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Friday, December 2nd, 2022

House Homeland Security Committee pushes for CT scanning at all airports after briefing on terror threats

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Members of the House Homeland Security Committee pressed David Pekoske, the newly confirmed administrator of the Transportation Security Administration (TSA), on how quickly the country could integrate computed tomography (CT) scanners into every airport in the country to thwart threats at a committee hearing on Wednesday.

The committee hearing that focused on the TSA’s role in keeping the United States secure comes after a classified security briefing that identified the vulnerabilities to the nation’s aviation system that concerned committee members.

Committee Chairman Michael McCaul (R-TX) said the briefing was a reminder that threats are still real and that the aviation sector was the “crown jewel of terrorist targets.” The latest threats, he said, were terrorists using electronic devices and laptops as bombs, and exploding the device on an airplane while the plane is in flight.

“We did just have a briefing from the inspector general … he identified vulnerabilities in covert testing,” McCaul said. “These are vulnerabilities that every member at the briefing found disturbing. I think there are things that we can do today without waiting. I don’t think that the American people can afford to wait to for their own safety.”

Pekoske said an important factor in improving global aviation security is investing in and leveraging new and emerging technologies for screening purposes. The TSA is exploring the use of 3D-imaging CT systems to meet emerging and evolving threats at airport checkpoints.

“These systems offer a more enhanced imaging platform over legacy AT X-ray systems and are a proven technology that has been used for screening checked baggage,” Pekoske testified. “I believe that computed tomography will enhance carry-on screening for the current threats and improve overall checkpoint security effectiveness and efficiency.”

Pekoske also said the TSA recently collaborated with the U.S. Customs and Border Protection on their biometric fingerprint reading technology pilot for identity verification of travelers exiting the country. Supporting that pilot program is important, he said, adding that, “… the intent of these efforts is to move TSA forward in the ability to verify passengers’ identity, ticketing, and vetting status.”

McCaul agreed the TSA must focus its efforts on advanced technology in screening passengers – using systems like facial recognition, CT scanning, and biometric screening.

McCaul asked Pekoske how soon CT scanning could be deployed in all airports in the United States, and particularly the 10 last-point-of-departure airports identified as the highest risk airports.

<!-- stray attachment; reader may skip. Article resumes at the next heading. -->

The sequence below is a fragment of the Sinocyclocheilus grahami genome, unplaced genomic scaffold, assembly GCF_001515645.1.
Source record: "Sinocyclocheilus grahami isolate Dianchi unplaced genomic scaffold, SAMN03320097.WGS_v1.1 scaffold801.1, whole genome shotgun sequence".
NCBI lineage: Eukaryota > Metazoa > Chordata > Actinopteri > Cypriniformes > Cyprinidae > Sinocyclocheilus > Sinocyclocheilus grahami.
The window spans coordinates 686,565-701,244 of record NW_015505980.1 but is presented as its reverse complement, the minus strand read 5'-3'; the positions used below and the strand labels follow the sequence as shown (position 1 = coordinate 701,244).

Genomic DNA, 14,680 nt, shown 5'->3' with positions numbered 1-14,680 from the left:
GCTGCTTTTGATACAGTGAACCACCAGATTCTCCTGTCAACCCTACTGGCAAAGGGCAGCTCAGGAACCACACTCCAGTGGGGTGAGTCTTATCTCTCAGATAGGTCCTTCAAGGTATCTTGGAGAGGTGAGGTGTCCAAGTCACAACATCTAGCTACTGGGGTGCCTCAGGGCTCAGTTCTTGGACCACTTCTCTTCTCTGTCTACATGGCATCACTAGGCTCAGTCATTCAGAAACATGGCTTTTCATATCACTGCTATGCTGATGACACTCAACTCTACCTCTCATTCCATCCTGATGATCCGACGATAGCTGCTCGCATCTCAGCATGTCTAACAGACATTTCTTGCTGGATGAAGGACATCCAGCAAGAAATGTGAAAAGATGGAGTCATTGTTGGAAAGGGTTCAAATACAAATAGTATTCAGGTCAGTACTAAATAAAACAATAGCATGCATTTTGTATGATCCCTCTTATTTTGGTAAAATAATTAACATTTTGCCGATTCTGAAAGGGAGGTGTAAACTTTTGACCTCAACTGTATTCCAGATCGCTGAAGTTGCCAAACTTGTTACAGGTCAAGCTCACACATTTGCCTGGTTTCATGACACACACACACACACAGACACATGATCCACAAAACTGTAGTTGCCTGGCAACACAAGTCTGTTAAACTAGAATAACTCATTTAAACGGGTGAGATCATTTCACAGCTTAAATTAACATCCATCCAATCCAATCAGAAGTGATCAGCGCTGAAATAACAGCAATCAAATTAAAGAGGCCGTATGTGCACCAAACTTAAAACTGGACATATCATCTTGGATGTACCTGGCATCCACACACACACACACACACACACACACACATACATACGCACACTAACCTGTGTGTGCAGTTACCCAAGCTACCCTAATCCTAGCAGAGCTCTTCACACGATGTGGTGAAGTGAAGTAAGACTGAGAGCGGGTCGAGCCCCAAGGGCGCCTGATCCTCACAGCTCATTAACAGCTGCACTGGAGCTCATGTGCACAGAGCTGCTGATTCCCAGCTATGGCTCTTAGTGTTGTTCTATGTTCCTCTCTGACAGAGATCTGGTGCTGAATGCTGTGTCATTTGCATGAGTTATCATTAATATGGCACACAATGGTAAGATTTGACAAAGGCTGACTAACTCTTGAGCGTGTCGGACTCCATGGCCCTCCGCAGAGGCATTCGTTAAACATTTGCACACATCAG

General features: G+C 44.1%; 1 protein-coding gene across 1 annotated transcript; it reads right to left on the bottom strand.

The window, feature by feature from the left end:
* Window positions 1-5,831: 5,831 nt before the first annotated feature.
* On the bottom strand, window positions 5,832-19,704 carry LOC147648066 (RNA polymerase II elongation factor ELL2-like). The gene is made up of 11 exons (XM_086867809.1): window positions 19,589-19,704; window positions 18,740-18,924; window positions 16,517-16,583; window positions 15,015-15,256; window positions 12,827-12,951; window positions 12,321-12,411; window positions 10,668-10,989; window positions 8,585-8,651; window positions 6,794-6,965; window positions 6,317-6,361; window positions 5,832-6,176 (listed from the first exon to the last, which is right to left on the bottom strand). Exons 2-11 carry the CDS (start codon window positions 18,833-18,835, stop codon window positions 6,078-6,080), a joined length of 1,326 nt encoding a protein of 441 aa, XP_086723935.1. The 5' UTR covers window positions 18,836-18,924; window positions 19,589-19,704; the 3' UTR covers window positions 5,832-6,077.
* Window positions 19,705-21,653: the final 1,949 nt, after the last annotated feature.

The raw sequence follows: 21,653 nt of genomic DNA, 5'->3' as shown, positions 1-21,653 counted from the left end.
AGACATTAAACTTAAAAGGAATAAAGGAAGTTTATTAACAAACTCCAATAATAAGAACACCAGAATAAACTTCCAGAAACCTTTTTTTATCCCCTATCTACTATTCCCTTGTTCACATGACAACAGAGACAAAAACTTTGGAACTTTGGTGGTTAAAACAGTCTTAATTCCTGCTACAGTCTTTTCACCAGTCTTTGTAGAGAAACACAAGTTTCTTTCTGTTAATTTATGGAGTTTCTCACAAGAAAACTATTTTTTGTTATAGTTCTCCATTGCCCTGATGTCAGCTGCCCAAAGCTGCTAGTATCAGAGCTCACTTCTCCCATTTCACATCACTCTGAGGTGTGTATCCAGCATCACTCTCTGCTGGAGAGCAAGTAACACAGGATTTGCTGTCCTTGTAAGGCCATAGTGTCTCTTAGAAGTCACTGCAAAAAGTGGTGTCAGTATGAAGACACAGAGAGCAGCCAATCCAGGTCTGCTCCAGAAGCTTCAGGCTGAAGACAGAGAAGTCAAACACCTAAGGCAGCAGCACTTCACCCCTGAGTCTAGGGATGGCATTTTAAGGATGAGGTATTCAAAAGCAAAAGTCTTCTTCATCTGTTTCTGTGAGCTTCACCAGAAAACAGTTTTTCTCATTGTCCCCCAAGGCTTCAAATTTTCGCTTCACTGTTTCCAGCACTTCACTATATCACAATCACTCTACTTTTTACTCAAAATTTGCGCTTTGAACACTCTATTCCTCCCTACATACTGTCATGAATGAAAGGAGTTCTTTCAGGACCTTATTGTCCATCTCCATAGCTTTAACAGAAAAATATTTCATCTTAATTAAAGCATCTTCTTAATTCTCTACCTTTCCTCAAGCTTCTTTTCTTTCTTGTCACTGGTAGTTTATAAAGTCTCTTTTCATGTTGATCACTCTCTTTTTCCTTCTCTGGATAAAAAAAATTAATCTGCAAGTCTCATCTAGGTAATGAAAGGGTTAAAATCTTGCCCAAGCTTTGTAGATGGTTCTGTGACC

Pekoske said the technology was already in place in the checked bag system, and was being prototyped for passenger screening in two airports – Phoenix, Arizona, and Boston, Massachusetts.

“Hypothetically, we could deploy that technology throughout the system now because the technology exists,” Pekoske said. “What would happen would be an improvement in the operator’s ability to see the images … however, we aren’t at the point yet where we can get the throughput with the computer tomography machines that we have with the current machines.”

He estimated that it could be several months before the system could be put in place.

Rep. Bennie Thompson (D-MS), ranking member of the committee, said the time it takes to implement new technology was a concern of the committee, especially when the technology was already being implemented in other countries.

Rep. Bill Keating (D-MA) questioned Pekoske on his use of the word “hypothetically.”

Pekoske responded that the issue preventing the agency from implementing CT scanning right away is funding, and that integration of the CT scanning system throughout the nation’s airports required more money than was currently in the TSA budget.

Keating pointed out that the proposed Trump administration budget for fiscal year 2018 took money from the TSA’s budget to pay down the deficit.

“The public, I don’t know if they’re aware of it, they’re surcharged a certain amount of money and $1.28 billion has been pulled back, from what the public gives, for deficit reduction,” Keating said. “We could be safer clearly because of technology, safer in your opinion, and we’re not doing it because of money. But we’re taking away passenger funded money and the President’s budget takes away money … We have the funds available if we have $10 billion or more to build a wall.”

Committee members also asked Pekoske to look into tougher employee screening, and to improve morale for TSA employees. McCaul noted in his opening remarks that in 2015, the committee learned through leaked reports from the Department of Homeland Security Inspector General that TSA’s passenger screening record was “abysmal.”

Pekoske said he was looking into 100 percent employee screening programs as well as working to provide the agency’s 60,000 employees with the training they needed, as well as career maps that provided employees with pathways to promotion as a way to improve morale, and to keep attrition low.